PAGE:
Black, Panther, Marvel, KillmongerEntertainment 

Black Panther ‘s Killmonger and Why I Get His Anger!


Yes, Black Panther is killing it at the box office. The movie only confirms what some of us has known for years, that we are some dope ass people!  It’s nice to see that displayed on the big screen for a change. All of the characters in Black Panther were well thought out and developed. However, there was one character, Erik Killmonger  the villain, played brilliantly by  Jordan B. Johnson, that really stuck with me. After leaving the theater his last words “Nah, bury me in the ocean with my ancestors that jumped from the ships. Because they knew death was better than bondage”,  lingered in my mind for quite a while.

Black Panther, Marvel, Killmonger, Black, Panther

His role, I would argue is both brilliant and complex. For some, Black Panther is just a movie, which is true.  However, the complex issues regarding, race, culture, advancement, poverty, abandonment, resources, authority, headship, kingship, queenship, leadership, and colonization, are still very real and relevant topics impacting both African and African-American people.

When Killmonger mentioned how he was left and why Wakanda wasn’t using its  resources to help many others, I waited with angst to hear the response! I felt what he was asking,  because knowing that our ancestors were brought here forcefully and subsequently left here to fend for themselves in the brutal land of America and no one from Africa came to see about them-has left me with many questions?  Generations later,  they were  encouraged to go back,  but why didn’t anyone come see about them -now us? If we did go back, how would we know who we belonged too? Our ancestors were stripped of their identity.  For some of us, our knowledge stops at the boarders of the US.

I believe that some black Americans are in a serious state of mental decline and behave as they do because they are unaware of their history of royalty, dominance, brilliance, and inferiority.  They  lack a firm understanding of their beginnings.  The effects of colonization have become some severe.   That’s why I admired the fact that Killmonger’s father, Njobu, played by Sterling K. Brown, taught him his history and ensured that he would be accepted entry if he ever returned home.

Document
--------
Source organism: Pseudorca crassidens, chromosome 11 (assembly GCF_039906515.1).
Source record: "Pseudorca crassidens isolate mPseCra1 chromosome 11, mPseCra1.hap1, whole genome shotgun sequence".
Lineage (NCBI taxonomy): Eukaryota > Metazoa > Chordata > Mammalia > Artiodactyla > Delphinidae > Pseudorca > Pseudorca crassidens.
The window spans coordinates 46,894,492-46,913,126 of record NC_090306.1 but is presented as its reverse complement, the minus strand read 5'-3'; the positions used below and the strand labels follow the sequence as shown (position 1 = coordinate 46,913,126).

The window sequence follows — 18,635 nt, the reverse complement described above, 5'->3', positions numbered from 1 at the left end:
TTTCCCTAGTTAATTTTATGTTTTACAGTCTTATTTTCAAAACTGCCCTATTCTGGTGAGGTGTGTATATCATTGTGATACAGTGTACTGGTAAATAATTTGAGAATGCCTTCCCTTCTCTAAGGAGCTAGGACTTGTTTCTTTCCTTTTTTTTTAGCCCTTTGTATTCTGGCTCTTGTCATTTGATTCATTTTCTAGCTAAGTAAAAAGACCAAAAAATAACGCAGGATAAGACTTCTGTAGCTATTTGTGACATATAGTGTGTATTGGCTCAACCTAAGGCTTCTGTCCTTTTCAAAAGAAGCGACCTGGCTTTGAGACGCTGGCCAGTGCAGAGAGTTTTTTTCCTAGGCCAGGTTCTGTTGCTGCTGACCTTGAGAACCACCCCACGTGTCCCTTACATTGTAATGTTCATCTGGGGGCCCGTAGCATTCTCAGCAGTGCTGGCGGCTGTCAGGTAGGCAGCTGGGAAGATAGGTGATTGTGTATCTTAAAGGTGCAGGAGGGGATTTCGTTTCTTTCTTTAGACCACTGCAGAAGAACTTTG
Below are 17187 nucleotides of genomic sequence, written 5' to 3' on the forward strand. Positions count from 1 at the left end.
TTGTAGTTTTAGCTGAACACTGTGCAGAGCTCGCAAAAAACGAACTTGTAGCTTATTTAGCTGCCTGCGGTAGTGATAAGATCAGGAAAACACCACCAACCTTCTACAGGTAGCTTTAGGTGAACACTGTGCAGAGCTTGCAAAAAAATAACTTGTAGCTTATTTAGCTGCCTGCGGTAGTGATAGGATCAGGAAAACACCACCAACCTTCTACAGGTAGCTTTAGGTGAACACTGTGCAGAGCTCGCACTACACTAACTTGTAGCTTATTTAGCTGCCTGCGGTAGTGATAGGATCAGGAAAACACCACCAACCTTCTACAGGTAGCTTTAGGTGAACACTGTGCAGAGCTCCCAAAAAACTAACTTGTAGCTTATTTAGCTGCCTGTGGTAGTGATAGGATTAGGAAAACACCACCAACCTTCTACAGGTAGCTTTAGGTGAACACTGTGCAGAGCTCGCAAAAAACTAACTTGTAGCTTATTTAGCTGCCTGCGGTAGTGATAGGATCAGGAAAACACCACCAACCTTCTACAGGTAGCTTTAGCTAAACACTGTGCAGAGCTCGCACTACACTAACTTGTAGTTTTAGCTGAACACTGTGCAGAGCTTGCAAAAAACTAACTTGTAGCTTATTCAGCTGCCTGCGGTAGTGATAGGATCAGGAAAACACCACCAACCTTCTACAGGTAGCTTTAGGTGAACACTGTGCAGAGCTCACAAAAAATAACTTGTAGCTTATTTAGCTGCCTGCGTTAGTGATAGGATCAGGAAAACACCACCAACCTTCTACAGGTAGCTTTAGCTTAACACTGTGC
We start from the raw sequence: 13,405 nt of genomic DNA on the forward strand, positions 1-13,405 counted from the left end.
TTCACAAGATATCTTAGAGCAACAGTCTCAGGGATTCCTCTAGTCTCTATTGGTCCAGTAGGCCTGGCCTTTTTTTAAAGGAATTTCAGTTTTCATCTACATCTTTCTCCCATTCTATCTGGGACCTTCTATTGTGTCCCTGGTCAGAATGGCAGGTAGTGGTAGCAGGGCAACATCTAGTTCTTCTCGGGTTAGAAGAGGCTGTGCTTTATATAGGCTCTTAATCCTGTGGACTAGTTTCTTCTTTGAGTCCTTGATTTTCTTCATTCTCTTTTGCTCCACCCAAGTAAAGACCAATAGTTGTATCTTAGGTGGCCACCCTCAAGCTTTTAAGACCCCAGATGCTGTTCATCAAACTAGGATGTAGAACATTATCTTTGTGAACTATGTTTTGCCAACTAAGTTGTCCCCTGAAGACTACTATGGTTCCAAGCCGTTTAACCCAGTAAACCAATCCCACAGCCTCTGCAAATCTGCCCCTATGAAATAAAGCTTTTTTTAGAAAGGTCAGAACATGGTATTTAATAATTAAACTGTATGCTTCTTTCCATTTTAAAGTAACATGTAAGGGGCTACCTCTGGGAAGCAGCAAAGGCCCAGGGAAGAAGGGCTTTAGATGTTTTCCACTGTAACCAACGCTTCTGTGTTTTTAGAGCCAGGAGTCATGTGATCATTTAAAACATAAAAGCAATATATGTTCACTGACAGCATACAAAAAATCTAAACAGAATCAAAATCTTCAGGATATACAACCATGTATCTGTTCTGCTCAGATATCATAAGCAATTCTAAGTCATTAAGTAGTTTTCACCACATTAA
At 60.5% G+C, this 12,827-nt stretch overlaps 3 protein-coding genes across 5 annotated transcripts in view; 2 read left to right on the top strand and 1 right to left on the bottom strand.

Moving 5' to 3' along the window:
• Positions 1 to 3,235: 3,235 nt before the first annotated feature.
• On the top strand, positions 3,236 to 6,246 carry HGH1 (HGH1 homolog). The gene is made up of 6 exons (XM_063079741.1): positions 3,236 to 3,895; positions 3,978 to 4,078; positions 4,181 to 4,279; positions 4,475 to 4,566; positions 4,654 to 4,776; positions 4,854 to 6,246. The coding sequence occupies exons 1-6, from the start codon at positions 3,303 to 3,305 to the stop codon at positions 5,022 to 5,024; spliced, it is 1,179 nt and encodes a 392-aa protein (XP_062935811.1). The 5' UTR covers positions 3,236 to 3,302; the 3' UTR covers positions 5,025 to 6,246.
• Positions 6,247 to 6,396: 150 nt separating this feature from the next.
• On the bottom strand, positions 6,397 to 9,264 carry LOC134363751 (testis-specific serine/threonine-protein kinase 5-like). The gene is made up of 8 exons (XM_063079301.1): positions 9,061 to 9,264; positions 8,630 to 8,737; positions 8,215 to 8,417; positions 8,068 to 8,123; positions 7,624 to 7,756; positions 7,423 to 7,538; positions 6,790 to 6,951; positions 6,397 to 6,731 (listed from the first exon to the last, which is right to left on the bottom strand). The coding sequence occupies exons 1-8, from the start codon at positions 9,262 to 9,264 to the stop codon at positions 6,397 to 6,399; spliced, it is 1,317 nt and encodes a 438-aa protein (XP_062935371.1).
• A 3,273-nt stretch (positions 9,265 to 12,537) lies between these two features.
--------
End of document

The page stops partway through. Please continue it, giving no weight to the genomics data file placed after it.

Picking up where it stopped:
Killmonger represents the future. Where black people are  pissed off enough to actually want to do something radical to change how people see and respect us.   For Killmonger, it wasn’t about saving the world, but instead about saving and elevating his people that were forgotten.  It was about challenging the old guard and the old ways of thinking.  It was about the sharing of resources, knowledge and wealth to elevate every Wakandian at home and abroad.

Killmonger also made me think about the bourgeoisie black people of society. Who gather wealth and resources and hoard them caring nothing about their sisters and brothers because ‘they got theirs”.  Ascending to great heights within the country, but only look out for their kind, ie family and friends, instead of making moves that could truly elevate a great segment of their people.

While Wakanda is fictional, buying up city blocks, establishing black tech hubs, respecting and honoring black women, occupying large seats at all levels of government, owning fortune 100 companies,  and protecting our youth is not!

May there be a little bit of Killmonger in each of us! #WakandaForever

Related posts

2 Thoughts to “Black Panther ‘s Killmonger and Why I Get His Anger!”

  1. Somebody

    It shouldn’t take a movie for black women to get some respect. It’s sad that it takes a fictional African Kingdom to make someone feel empowered. Important and worthy.
    Just like white people felt in the mostly white universe of Star Wars. But you know what, it takes being firmly rooted in reality to actually make a difference. So the next time you see those white college kids playing with light sabers, pretending to be a Jedi, think how little the world has moved in that direction since 1977 when Star Wars first came out. Not very far….because they are still living in a fantasy instead of facing the tough material world as it is, and bending it to their goals and desires. Because Black Panther portrayed a Black Culture like it’s never been before doesn’t make it reality. Reality is where we live, fantasy is where we dream.

    1. JanetMichelle

      Contrary to your post, it does take entertainment to make some feel empowered. It’s called influence, marketing and representation of black women in a respectable manner of which has not always been the case at the level Black Panther presented it. You don’t know what type of environment a person lives in. Maybe they aren’t surrounded by empowered individuals. So, if a movie leaves a little girl heck, or grown woman feeling empowered and uplifted that my friend is real not fictional. Now carry on and find something else to complain about!

Leave a Comment